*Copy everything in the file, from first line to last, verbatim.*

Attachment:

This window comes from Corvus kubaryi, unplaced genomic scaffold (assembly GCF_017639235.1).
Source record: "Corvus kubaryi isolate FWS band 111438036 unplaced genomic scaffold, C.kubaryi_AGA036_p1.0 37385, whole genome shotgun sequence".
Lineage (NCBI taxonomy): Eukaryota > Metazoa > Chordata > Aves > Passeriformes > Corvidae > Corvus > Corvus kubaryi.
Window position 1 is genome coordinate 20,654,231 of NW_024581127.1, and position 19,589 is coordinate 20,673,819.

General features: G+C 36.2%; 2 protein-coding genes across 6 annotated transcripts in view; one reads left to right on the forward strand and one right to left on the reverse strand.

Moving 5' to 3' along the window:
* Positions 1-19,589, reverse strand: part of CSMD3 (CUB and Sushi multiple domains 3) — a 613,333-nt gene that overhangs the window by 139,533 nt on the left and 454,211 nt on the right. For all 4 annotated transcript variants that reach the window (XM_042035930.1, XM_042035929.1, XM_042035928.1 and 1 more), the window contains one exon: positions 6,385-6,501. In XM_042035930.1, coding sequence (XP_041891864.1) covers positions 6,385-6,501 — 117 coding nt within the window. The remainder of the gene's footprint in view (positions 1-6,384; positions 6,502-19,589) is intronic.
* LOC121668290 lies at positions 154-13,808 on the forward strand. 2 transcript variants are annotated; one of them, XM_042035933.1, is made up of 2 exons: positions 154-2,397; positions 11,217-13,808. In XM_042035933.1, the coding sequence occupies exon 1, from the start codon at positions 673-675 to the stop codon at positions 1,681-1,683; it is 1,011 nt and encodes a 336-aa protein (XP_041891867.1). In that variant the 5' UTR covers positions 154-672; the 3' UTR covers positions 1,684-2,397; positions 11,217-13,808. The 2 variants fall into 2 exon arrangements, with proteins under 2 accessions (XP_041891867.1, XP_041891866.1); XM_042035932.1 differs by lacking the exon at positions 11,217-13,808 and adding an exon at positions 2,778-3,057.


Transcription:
This window comes from Corvus kubaryi, unplaced genomic scaffold (assembly GCF_017639235.1).
Source record: "Corvus kubaryi isolate FWS band 111438036 unplaced genomic scaffold, C.kubaryi_AGA036_p1.0 37385, whole genome shotgun sequence".
Lineage (NCBI taxonomy): Eukaryota > Metazoa > Chordata > Aves > Passeriformes > Corvidae > Corvus > Corvus kubaryi.
Window position 1 is genome coordinate 20,654,231 of NW_024581127.1, and position 19,589 is coordinate 20,673,819.

General features: G+C 36.2%; 2 protein-coding genes across 6 annotated transcripts in view; one reads left to right on the forward strand and one right to left on the reverse strand.

Moving 5' to 3' along the window:
* Positions 1-19,589, reverse strand: part of CSMD3 (CUB and Sushi multiple domains 3) — a 613,333-nt gene that overhangs the window by 139,533 nt on the left and 454,211 nt on the right. For all 4 annotated transcript variants that reach the window (XM_042035930.1, XM_042035929.1, XM_042035928.1 and 1 more), the window contains one exon: positions 6,385-6,501. In XM_042035930.1, coding sequence (XP_041891864.1) covers positions 6,385-6,501 — 117 coding nt within the window. The remainder of the gene's footprint in view (positions 1-6,384; positions 6,502-19,589) is intronic.
* LOC121668290 lies at positions 154-13,808 on the forward strand. 2 transcript variants are annotated; one of them, XM_042035933.1, is made up of 2 exons: positions 154-2,397; positions 11,217-13,808. In XM_042035933.1, the coding sequence occupies exon 1, from the start codon at positions 673-675 to the stop codon at positions 1,681-1,683; it is 1,011 nt and encodes a 336-aa protein (XP_041891867.1). In that variant the 5' UTR covers positions 154-672; the 3' UTR covers positions 1,684-2,397; positions 11,217-13,808. The 2 variants fall into 2 exon arrangements, with proteins under 2 accessions (XP_041891867.1, XP_041891866.1); XM_042035932.1 differs by lacking the exon at positions 11,217-13,808 and adding an exon at positions 2,778-3,057.